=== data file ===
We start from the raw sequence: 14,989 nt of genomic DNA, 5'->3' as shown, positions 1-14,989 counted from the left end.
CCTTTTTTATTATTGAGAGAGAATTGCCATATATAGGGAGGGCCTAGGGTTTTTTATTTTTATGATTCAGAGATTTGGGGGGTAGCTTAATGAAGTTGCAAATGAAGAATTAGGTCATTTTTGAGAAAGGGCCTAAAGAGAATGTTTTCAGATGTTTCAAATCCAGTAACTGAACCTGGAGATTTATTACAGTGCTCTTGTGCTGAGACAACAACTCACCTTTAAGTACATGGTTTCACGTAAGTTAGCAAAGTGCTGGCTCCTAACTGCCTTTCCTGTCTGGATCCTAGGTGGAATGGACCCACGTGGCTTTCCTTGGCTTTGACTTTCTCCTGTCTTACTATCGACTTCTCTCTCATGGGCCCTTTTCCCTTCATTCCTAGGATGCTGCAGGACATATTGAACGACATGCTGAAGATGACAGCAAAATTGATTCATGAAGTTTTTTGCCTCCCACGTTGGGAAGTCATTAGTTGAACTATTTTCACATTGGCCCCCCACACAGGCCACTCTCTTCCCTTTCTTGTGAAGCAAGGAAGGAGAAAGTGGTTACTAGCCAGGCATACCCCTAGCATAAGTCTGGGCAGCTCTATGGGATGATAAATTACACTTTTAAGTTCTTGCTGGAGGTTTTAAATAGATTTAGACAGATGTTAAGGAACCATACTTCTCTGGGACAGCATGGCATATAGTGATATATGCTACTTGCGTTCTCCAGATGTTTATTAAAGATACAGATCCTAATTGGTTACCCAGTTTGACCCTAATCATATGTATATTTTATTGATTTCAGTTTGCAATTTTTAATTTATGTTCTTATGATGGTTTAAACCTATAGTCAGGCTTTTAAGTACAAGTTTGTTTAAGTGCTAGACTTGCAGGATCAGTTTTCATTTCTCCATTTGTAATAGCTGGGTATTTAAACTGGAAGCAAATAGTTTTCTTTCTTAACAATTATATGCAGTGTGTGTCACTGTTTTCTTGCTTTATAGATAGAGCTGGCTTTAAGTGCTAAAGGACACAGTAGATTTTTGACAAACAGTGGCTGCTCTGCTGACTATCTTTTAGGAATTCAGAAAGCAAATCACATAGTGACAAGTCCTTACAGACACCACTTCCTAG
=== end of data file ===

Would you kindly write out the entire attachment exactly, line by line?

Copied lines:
We start from the raw sequence: 14,989 nt of genomic DNA, 5'->3' as shown, positions 1-14,989 counted from the left end.
CCTTTTTTATTATTGAGAGAGAATTGCCATATATAGGGAGGGCCTAGGGTTTTTTATTTTTATGATTCAGAGATTTGGGGGGTAGCTTAATGAAGTTGCAAATGAAGAATTAGGTCATTTTTGAGAAAGGGCCTAAAGAGAATGTTTTCAGATGTTTCAAATCCAGTAACTGAACCTGGAGATTTATTACAGTGCTCTTGTGCTGAGACAACAACTCACCTTTAAGTACATGGTTTCACGTAAGTTAGCAAAGTGCTGGCTCCTAACTGCCTTTCCTGTCTGGATCCTAGGTGGAATGGACCCACGTGGCTTTCCTTGGCTTTGACTTTCTCCTGTCTTACTATCGACTTCTCTCTCATGGGCCCTTTTCCCTTCATTCCTAGGATGCTGCAGGACATATTGAACGACATGCTGAAGATGACAGCAAAATTGATTCATGAAGTTTTTTGCCTCCCACGTTGGGAAGTCATTAGTTGAACTATTTTCACATTGGCCCCCCACACAGGCCACTCTCTTCCCTTTCTTGTGAAGCAAGGAAGGAGAAAGTGGTTACTAGCCAGGCATACCCCTAGCATAAGTCTGGGCAGCTCTATGGGATGATAAATTACACTTTTAAGTTCTTGCTGGAGGTTTTAAATAGATTTAGACAGATGTTAAGGAACCATACTTCTCTGGGACAGCATGGCATATAGTGATATATGCTACTTGCGTTCTCCAGATGTTTATTAAAGATACAGATCCTAATTGGTTACCCAGTTTGACCCTAATCATATGTATATTTTATTGATTTCAGTTTGCAATTTTTAATTTATGTTCTTATGATGGTTTAAACCTATAGTCAGGCTTTTAAGTACAAGTTTGTTTAAGTGCTAGACTTGCAGGATCAGTTTTCATTTCTCCATTTGTAATAGCTGGGTATTTAAACTGGAAGCAAATAGTTTTCTTTCTTAACAATTATATGCAGTGTGTGTCACTGTTTTCTTGCTTTATAGATAGAGCTGGCTTTAAGTGCTAAAGGACACAGTAGATTTTTGACAAACAGTGGCTGCTCTGCTGACTATCTTTTAGGAATTCAGAAAGCAAATCACATAGTGACAAGTCCTTACAGACACCACTTCCTAG